Mangoes sliced on cutting board
The White Pockets Inside Mangoes Are Safe To Consume —
But There's A Catch
Unlike brownish-black patches of flesh, the white air pockets in mangoes are not a sign of overripeness or a mango gone bad. However, they will affect the mango's flavor.
The white pockets inside mangoes are patches of starch that never turned into sugar because they were exposed to hot water too soon.
Bathing in hot water kills any fruit fly larvae, but if a mango isn't mature enough, it will increase its metabolism and hinder it from taking in any oxygen, causing it to ferment.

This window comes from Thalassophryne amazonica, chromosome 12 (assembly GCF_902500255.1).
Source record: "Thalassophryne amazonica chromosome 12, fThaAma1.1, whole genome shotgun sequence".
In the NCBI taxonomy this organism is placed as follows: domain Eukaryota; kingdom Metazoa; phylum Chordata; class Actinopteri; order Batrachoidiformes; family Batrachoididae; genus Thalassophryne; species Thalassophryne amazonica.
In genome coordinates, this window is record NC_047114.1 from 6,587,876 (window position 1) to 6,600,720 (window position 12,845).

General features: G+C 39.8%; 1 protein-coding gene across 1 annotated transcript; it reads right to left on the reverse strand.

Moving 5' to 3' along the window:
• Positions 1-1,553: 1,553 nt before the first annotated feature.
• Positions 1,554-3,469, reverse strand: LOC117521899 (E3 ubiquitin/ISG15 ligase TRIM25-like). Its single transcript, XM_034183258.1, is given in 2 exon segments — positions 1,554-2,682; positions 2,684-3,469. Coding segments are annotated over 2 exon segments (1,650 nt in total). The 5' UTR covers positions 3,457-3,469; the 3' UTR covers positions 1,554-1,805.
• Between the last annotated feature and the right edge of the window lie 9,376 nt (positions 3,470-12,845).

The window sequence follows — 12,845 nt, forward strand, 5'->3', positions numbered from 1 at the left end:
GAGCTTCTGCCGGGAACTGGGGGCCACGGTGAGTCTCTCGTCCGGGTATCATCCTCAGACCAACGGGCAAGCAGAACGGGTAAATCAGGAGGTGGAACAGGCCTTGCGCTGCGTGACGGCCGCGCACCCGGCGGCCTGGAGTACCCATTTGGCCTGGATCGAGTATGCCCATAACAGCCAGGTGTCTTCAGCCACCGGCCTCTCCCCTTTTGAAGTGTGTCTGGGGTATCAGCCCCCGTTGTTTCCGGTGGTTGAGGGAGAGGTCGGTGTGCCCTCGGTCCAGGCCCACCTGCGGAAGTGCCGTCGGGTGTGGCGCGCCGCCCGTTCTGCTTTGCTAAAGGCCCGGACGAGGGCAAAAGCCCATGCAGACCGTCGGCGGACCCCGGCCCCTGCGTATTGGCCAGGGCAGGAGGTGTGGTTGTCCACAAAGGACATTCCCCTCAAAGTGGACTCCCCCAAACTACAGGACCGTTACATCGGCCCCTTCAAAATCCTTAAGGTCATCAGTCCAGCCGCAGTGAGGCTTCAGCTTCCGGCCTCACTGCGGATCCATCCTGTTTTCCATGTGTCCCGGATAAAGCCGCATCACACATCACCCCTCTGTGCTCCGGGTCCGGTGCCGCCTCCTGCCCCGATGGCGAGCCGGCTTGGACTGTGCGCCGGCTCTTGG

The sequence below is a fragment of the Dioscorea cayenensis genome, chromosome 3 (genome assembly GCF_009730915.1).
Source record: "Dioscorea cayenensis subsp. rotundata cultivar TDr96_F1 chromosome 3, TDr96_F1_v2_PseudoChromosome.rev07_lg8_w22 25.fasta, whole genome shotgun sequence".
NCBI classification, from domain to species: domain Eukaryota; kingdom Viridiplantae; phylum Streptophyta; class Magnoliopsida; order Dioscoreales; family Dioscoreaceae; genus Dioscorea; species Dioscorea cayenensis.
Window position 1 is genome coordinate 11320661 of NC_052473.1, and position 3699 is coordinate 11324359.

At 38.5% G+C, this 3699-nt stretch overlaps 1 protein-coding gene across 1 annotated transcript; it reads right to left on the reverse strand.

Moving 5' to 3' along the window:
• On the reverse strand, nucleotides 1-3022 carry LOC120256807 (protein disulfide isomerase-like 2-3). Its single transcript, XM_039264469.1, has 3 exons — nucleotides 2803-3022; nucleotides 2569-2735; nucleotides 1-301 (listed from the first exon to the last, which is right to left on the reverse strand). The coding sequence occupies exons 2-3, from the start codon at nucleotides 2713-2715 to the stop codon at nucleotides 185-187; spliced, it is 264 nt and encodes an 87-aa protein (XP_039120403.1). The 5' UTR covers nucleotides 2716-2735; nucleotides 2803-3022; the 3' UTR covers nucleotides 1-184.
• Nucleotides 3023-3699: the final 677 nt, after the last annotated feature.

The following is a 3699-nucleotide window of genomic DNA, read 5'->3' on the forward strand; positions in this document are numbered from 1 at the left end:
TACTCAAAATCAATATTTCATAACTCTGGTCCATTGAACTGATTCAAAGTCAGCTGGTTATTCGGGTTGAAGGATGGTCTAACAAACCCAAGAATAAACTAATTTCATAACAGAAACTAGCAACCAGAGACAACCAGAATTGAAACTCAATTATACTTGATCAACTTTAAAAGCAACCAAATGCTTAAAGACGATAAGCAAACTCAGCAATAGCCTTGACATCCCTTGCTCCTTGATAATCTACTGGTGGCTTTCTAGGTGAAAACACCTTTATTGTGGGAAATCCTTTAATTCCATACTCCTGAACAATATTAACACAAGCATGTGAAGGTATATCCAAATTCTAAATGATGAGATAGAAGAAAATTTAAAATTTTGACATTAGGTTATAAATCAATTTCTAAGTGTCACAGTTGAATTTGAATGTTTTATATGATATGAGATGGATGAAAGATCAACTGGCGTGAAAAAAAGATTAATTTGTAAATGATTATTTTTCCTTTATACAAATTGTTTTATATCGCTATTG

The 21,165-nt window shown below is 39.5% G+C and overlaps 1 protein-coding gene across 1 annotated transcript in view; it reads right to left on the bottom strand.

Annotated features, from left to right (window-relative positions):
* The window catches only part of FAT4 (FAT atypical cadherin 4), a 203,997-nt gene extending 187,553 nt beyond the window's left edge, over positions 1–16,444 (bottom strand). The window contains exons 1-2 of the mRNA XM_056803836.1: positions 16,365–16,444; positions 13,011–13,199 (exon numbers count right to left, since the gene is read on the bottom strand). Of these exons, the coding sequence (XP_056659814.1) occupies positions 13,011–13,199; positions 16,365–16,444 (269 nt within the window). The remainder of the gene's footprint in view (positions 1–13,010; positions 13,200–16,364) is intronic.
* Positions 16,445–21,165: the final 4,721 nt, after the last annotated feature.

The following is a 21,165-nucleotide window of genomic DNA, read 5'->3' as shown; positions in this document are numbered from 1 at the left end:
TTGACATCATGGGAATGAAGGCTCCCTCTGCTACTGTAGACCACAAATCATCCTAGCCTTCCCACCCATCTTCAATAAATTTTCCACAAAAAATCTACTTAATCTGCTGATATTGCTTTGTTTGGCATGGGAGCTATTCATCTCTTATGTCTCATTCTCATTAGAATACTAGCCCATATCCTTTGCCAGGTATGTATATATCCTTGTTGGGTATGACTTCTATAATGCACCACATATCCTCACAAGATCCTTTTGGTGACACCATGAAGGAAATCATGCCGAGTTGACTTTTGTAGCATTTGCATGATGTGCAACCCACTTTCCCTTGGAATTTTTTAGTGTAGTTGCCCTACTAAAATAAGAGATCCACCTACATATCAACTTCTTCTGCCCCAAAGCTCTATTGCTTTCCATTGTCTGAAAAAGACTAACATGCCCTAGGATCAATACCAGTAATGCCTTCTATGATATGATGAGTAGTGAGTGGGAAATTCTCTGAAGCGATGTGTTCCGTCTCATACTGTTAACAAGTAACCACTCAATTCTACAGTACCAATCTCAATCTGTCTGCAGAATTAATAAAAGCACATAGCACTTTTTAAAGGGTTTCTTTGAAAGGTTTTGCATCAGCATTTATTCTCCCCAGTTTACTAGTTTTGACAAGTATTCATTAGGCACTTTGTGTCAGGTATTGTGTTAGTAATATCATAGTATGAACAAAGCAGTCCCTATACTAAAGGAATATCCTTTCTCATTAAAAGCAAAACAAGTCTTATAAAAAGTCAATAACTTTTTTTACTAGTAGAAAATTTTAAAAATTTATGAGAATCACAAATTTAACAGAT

These immature mangoes then start to generate carbon dioxide and alcohol, which form edible white pockets inside the mango's flesh when trapped within the mango's skin.
Since these mangoes aren’t able to ripen properly, white patches are a sign that the fruit will never quite reach the sweet, floral, and creamy flavor of a perfectly ripe mango.
While they're safe to eat, these mangos might be better used in recipes where their not-as-sweet flavor won't be noticed, like mango salsa, cowboy caviar, or margaritas.